Marathon visa waits despite dedicated immigration team Three months after the borders have opened,
Three months after the borders have opened, lag times for visa processing are still making headaches for travellers to New Zealand A high demand for entry into New Zealand was a reasonable expectation following years of sustained border closures, separated families and worker shortages in key industries. It’s something the tourism industry was banking on after the unprecedented drought of the early Covid years. Immigration New Zealand, the government agency with its hand on the visa levers, also anticipated the relative flood of prospective travellers, instituting a new specialised team in late August to speed up the processing time of visas. But despite the Reconnecting New Zealand incident management team co-ordinating a response to cut down the time potential travellers spend in the visa queue, travel agents say wait times remain high and communication with applicants are sorely lacking.
Immigration New Zealand says it aims to process visitor visa applications within 20 business days, and on average it manages to process these applications in even less than that - within 13 business days.Ten percent of applications, however, take longer than 44 business days, or around two months.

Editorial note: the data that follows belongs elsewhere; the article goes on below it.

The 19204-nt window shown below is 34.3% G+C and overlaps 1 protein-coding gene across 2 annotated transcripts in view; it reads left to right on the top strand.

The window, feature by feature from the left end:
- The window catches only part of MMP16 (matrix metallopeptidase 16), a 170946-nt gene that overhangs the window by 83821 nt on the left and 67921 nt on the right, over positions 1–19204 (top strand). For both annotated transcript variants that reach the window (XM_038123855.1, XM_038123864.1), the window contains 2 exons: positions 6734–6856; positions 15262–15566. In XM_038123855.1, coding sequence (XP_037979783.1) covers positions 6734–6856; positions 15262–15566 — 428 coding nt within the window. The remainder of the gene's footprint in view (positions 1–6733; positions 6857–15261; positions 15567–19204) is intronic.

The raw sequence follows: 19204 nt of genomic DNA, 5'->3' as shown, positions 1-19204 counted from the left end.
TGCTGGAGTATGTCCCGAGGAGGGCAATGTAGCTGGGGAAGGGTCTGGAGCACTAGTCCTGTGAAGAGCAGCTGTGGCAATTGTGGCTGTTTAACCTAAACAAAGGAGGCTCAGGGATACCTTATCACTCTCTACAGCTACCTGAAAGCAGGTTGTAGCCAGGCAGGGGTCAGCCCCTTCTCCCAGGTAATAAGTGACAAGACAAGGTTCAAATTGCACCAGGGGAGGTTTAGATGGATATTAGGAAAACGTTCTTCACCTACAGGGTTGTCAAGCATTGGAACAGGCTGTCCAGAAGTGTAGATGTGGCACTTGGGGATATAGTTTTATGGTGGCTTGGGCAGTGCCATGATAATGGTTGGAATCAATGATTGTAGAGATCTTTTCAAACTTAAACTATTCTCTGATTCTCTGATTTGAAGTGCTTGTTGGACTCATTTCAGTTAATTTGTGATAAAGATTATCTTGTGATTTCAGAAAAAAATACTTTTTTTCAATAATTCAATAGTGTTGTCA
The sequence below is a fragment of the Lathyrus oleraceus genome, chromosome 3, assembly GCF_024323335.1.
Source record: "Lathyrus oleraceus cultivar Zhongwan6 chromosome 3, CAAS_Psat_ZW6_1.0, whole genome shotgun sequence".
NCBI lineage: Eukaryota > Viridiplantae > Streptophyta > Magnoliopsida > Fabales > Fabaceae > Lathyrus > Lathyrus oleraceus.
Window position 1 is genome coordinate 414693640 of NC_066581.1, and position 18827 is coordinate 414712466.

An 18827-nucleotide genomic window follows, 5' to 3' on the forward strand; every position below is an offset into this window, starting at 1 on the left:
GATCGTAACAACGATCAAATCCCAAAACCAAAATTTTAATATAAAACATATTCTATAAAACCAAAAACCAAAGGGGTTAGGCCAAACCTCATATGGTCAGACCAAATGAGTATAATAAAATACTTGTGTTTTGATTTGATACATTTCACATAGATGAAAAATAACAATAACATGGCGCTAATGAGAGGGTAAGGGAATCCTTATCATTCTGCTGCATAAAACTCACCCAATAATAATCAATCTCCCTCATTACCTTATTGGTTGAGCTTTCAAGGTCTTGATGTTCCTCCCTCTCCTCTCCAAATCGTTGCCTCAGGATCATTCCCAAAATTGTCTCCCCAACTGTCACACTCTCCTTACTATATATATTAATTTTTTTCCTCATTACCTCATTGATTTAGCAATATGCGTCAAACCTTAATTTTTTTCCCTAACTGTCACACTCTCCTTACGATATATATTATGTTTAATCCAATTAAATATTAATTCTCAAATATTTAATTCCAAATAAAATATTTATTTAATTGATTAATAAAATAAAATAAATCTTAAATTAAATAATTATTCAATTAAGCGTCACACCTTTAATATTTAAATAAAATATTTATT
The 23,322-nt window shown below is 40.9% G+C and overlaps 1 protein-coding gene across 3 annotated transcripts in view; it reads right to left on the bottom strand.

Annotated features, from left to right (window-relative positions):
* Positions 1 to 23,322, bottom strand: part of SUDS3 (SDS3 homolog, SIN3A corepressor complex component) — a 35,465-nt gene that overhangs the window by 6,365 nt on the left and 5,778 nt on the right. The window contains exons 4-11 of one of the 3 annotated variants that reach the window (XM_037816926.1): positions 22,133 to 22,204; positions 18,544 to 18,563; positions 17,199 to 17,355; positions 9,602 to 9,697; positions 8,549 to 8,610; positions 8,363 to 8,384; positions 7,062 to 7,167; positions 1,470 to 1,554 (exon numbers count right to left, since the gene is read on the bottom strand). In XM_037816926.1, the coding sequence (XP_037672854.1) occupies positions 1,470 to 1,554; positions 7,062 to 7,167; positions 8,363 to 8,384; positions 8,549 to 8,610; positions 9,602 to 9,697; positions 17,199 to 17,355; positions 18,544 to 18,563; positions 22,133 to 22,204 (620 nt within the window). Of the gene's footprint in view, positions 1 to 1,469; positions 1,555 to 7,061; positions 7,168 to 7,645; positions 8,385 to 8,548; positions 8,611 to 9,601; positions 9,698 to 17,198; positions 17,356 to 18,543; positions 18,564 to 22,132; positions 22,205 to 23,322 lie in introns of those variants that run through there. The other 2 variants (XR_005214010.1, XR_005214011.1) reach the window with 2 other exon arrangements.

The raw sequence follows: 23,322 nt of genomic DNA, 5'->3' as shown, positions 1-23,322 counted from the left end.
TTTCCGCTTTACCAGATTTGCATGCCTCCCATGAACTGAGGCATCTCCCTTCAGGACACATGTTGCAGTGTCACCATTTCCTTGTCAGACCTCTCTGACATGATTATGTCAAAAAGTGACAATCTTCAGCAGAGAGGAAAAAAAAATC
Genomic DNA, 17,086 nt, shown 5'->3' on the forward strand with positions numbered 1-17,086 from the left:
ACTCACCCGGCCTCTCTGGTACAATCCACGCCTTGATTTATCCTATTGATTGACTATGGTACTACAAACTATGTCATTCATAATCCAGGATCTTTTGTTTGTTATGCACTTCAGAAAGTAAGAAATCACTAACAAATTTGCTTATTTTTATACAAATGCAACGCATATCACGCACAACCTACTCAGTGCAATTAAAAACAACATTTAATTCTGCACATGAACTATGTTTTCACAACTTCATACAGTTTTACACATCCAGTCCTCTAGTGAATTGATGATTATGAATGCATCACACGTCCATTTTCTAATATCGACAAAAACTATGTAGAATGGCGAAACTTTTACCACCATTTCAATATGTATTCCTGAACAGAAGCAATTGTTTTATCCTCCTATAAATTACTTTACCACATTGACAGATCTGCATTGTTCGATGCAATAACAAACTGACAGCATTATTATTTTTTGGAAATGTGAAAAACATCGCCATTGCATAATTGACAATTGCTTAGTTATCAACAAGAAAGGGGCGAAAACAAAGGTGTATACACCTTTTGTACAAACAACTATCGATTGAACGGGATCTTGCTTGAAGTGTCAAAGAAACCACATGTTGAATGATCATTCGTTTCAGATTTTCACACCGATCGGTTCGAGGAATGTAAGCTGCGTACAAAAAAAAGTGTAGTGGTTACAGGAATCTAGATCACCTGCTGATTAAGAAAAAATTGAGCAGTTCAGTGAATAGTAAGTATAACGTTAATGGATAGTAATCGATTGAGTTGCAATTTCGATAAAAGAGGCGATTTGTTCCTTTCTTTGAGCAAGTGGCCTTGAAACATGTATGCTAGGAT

Travel agent Lianne Powell said trying to get a visitor visa for her father to come in from South Africa was a long process without much communication from the agency. She first applied for her father’s visa in early August, with the hope that he could enter the country by early November, when a family member was able to escort him on the long plane voyage. But despite netting hour after hour on the phone to immigration’s call centre and being told the application was being escalated, she and her family spent weeks in limbo unsure of the man’s visa status. “We were getting nowhere,” she said. “The call centre couldn’t seem to do anything.” Although the visa was finally granted towards the end of October, Powell said some easy enough fixes to the paths of communication would make people affected by visa waits much more amenable. “The communication was not very user-friendly at all,” she said. The only support contact she could find was a phone number leading to a call centre, after a three-hour wait listening to execrable hold music. And without even the luxury of a robotic voice reporting where she stood in the line, it felt like it could have gone on forever. “That’s what I found the hardest,” she said. She did this three times in the course of trying to sort out a single visa. Powell said a support email like the one Ministry of Business, Innovation and Employment used back with the MIQ system could work wonders. Accusations of communication breakdowns and a lack of transparency echo the calls made by the Productivity Commission, following an inquiry into immigration settings earlier this year. The commission made a series of 24 recommendations aimed at moving New Zealand’s immigration policy from reactive and short-term to a longer-term approach, and emphasised that the agency should not be making its decisions behind closed doors.